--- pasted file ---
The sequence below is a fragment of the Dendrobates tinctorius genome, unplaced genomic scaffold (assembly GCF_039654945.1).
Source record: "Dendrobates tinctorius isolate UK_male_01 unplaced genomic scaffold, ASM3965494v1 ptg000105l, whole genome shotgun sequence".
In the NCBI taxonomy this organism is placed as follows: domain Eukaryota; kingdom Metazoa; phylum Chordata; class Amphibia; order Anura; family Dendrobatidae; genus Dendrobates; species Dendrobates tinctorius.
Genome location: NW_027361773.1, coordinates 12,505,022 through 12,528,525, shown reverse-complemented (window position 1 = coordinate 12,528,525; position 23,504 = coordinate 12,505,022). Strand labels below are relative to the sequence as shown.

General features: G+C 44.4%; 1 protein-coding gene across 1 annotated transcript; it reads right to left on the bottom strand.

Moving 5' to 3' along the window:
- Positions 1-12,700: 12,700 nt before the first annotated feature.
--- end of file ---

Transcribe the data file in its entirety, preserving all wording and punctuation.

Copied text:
The sequence below is a fragment of the Dendrobates tinctorius genome, unplaced genomic scaffold (assembly GCF_039654945.1).
Source record: "Dendrobates tinctorius isolate UK_male_01 unplaced genomic scaffold, ASM3965494v1 ptg000105l, whole genome shotgun sequence".
In the NCBI taxonomy this organism is placed as follows: domain Eukaryota; kingdom Metazoa; phylum Chordata; class Amphibia; order Anura; family Dendrobatidae; genus Dendrobates; species Dendrobates tinctorius.
Genome location: NW_027361773.1, coordinates 12,505,022 through 12,528,525, shown reverse-complemented (window position 1 = coordinate 12,528,525; position 23,504 = coordinate 12,505,022). Strand labels below are relative to the sequence as shown.

General features: G+C 44.4%; 1 protein-coding gene across 1 annotated transcript; it reads right to left on the bottom strand.

Moving 5' to 3' along the window:
- Positions 1-12,700: 12,700 nt before the first annotated feature.